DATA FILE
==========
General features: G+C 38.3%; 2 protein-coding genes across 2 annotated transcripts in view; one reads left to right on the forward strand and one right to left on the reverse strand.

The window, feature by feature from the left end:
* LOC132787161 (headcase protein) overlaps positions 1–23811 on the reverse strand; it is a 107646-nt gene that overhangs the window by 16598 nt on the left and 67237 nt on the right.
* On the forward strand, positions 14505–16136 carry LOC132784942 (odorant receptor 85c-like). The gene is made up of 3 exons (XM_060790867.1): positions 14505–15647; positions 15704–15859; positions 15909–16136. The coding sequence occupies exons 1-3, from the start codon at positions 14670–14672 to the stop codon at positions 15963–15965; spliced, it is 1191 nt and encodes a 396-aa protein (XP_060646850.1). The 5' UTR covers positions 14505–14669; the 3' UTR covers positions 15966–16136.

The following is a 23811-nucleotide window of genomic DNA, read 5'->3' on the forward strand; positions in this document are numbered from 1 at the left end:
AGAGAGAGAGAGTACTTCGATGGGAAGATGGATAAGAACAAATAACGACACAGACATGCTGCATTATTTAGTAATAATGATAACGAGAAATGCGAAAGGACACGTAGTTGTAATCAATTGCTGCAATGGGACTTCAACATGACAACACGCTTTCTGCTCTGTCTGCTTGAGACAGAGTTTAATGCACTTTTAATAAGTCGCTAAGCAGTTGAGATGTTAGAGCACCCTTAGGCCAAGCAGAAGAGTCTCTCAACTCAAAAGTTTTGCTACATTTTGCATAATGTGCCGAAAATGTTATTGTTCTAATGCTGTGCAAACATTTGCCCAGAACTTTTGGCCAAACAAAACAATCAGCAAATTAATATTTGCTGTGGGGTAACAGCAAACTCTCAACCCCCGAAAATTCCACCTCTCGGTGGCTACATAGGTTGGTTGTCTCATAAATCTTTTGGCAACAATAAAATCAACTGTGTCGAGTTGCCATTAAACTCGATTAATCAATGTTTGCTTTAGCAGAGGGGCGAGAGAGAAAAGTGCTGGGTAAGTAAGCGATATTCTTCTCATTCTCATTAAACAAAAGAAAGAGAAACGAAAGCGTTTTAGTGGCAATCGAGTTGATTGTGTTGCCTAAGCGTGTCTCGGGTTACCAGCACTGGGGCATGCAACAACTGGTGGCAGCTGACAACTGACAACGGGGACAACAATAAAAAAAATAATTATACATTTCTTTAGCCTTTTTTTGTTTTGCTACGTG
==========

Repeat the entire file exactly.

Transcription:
General features: G+C 38.3%; 2 protein-coding genes across 2 annotated transcripts in view; one reads left to right on the forward strand and one right to left on the reverse strand.

The window, feature by feature from the left end:
* LOC132787161 (headcase protein) overlaps positions 1–23811 on the reverse strand; it is a 107646-nt gene that overhangs the window by 16598 nt on the left and 67237 nt on the right.
* On the forward strand, positions 14505–16136 carry LOC132784942 (odorant receptor 85c-like). The gene is made up of 3 exons (XM_060790867.1): positions 14505–15647; positions 15704–15859; positions 15909–16136. The coding sequence occupies exons 1-3, from the start codon at positions 14670–14672 to the stop codon at positions 15963–15965; spliced, it is 1191 nt and encodes a 396-aa protein (XP_060646850.1). The 5' UTR covers positions 14505–14669; the 3' UTR covers positions 15966–16136.

The following is a 23811-nucleotide window of genomic DNA, read 5'->3' on the forward strand; positions in this document are numbered from 1 at the left end:
AGAGAGAGAGAGTACTTCGATGGGAAGATGGATAAGAACAAATAACGACACAGACATGCTGCATTATTTAGTAATAATGATAACGAGAAATGCGAAAGGACACGTAGTTGTAATCAATTGCTGCAATGGGACTTCAACATGACAACACGCTTTCTGCTCTGTCTGCTTGAGACAGAGTTTAATGCACTTTTAATAAGTCGCTAAGCAGTTGAGATGTTAGAGCACCCTTAGGCCAAGCAGAAGAGTCTCTCAACTCAAAAGTTTTGCTACATTTTGCATAATGTGCCGAAAATGTTATTGTTCTAATGCTGTGCAAACATTTGCCCAGAACTTTTGGCCAAACAAAACAATCAGCAAATTAATATTTGCTGTGGGGTAACAGCAAACTCTCAACCCCCGAAAATTCCACCTCTCGGTGGCTACATAGGTTGGTTGTCTCATAAATCTTTTGGCAACAATAAAATCAACTGTGTCGAGTTGCCATTAAACTCGATTAATCAATGTTTGCTTTAGCAGAGGGGCGAGAGAGAAAAGTGCTGGGTAAGTAAGCGATATTCTTCTCATTCTCATTAAACAAAAGAAAGAGAAACGAAAGCGTTTTAGTGGCAATCGAGTTGATTGTGTTGCCTAAGCGTGTCTCGGGTTACCAGCACTGGGGCATGCAACAACTGGTGGCAGCTGACAACTGACAACGGGGACAACAATAAAAAAAATAATTATACATTTCTTTAGCCTTTTTTTGTTTTGCTACGTG